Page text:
By Tyrik Dedrick
Spectrum Staff Writer
Here at Bowie State University, we come for an opportunity. An opportunity to advance our lives and become productive members of society in whatever career path we choose.
However, a piece of paper costing tens of thousands of dollars by the time you’re done can only get you so far. So, what are students to do when they are trying to chart their path to the future? This is where the Career Development Center (CDC) comes in. Students can access the center by stopping past its office on the third floor of the Student Center or by visiting the Career Development Center website.
The home page of the CDC website greets students with a welcome message about the office and what they do. This sounds great on paper, but how well does this translate through the eyes of the students here at Bowie State University who are likely asking how the center can help them jump start their careers?
Chinomngo Nwaobilor, a transfer student from Anne Arundel Community College, said he had little knowledge of the CDC and its services, adding that the university "could promote it in depth during orientation and by advertising their website more."
As a computer technology major, Nwaobilor said he would like the CDC to help him learn more about his future career and to help him make connections with alumni. students.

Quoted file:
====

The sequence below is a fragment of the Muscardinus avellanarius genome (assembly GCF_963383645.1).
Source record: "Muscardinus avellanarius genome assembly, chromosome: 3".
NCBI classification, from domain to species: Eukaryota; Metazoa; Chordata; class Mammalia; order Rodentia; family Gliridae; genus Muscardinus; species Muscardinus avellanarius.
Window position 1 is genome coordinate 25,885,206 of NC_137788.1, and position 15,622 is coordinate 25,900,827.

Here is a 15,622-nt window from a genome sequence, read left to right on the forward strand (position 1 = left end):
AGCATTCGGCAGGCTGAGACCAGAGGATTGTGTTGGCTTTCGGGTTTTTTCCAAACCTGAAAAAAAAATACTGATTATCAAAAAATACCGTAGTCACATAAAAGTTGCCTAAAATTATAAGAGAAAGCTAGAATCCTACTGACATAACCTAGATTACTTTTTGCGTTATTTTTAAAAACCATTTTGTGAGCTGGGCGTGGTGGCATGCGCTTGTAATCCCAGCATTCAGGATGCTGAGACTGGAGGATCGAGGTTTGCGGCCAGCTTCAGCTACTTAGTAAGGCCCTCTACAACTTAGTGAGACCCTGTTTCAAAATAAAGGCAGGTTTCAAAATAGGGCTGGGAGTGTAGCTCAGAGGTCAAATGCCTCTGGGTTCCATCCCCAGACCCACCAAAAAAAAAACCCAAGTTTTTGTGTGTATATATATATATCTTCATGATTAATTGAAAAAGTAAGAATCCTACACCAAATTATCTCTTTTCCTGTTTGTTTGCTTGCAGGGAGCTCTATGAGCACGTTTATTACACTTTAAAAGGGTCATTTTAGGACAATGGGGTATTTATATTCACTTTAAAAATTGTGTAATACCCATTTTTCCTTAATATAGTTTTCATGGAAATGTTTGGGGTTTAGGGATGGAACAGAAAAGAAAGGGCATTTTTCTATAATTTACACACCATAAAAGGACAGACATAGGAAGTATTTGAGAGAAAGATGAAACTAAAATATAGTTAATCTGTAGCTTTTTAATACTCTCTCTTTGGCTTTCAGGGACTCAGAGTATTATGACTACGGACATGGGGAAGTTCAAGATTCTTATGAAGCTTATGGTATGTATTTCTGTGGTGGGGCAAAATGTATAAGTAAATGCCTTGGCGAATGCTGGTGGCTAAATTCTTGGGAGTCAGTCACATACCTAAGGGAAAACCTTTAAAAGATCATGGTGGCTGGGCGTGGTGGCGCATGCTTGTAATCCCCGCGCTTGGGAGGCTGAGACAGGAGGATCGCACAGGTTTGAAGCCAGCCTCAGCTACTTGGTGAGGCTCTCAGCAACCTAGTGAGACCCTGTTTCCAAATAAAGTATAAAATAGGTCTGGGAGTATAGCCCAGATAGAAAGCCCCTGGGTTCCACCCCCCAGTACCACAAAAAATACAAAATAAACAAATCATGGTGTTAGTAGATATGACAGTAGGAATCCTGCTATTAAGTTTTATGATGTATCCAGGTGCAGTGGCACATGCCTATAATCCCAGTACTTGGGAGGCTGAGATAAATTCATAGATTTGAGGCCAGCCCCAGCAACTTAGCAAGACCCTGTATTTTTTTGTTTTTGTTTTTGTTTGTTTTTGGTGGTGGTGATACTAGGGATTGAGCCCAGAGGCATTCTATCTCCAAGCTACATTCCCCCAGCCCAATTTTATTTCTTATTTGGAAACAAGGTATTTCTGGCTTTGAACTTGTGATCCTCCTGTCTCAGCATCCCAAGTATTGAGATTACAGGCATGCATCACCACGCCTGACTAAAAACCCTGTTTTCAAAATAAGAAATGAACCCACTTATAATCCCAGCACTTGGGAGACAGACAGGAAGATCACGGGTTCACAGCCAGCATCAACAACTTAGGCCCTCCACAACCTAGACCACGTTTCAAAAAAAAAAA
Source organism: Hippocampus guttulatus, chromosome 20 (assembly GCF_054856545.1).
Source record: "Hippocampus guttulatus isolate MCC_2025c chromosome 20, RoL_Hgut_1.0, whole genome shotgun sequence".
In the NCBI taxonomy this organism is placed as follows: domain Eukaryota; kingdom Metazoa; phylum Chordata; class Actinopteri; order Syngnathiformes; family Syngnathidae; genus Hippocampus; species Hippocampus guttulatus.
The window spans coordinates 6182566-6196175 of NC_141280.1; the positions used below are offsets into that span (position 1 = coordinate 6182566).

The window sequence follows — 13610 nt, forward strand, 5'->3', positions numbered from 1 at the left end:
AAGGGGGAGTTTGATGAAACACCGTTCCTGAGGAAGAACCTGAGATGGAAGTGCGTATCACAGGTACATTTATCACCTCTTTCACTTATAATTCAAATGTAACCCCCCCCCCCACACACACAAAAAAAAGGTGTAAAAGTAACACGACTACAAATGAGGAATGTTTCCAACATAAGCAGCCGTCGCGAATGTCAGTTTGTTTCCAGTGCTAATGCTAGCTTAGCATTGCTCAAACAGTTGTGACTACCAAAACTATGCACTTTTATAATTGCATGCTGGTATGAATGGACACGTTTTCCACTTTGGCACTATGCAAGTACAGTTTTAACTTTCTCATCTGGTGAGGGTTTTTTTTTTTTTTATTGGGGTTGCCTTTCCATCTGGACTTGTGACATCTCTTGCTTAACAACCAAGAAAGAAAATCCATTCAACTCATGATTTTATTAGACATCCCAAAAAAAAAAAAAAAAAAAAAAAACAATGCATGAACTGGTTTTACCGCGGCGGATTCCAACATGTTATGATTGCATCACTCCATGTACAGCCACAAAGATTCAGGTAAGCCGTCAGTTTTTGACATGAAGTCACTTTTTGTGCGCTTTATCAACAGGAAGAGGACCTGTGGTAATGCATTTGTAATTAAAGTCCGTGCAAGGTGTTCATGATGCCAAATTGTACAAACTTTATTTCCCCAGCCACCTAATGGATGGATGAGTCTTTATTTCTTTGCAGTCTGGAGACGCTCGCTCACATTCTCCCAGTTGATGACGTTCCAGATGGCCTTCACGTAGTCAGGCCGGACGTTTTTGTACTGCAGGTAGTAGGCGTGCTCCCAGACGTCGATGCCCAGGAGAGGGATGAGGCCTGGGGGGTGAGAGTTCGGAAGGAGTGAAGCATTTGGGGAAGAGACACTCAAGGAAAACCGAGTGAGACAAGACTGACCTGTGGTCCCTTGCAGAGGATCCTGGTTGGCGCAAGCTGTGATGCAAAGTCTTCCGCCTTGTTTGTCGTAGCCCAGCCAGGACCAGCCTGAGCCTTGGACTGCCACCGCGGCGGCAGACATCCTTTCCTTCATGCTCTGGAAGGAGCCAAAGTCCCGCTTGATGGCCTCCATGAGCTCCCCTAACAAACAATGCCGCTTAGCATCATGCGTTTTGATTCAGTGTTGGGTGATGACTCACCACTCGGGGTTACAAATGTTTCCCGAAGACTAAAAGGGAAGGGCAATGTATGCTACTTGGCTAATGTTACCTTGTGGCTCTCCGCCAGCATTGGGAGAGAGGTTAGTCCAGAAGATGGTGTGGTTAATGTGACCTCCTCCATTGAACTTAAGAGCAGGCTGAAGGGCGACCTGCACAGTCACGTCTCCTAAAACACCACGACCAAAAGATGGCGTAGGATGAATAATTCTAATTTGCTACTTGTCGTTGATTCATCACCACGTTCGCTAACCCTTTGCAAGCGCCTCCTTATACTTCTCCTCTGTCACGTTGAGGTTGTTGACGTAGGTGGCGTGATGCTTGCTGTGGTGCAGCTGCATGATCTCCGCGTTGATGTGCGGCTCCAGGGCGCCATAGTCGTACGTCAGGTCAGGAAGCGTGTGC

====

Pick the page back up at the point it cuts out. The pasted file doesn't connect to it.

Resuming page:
Bayayana Melchishua, a junior biology major, said she was aware of the center's services, but said there are ways to raise its visibility among students. “They could show me the best match and connections,” she said. “I think that it could be more informative for students because a lot of students don’t know about it and lots of students aren’t aware.”
The Career Development Center is a place that should get more foot traffic than it does. On a recent visit to the center, it was clear that the office has a fraction of the students in their space compared to lower floors of the Student Center that are packed with students in the cafeteria, bookstore, banquet rooms, game rooms, movie theater and cafes.
Kayla Argente, a freshman nursing major who had never heard of the CDC, said the center could raise its profile by putting up notices and signs around campus. “It should be a place to help out all majors," she said, "... and offer research as well as counsel."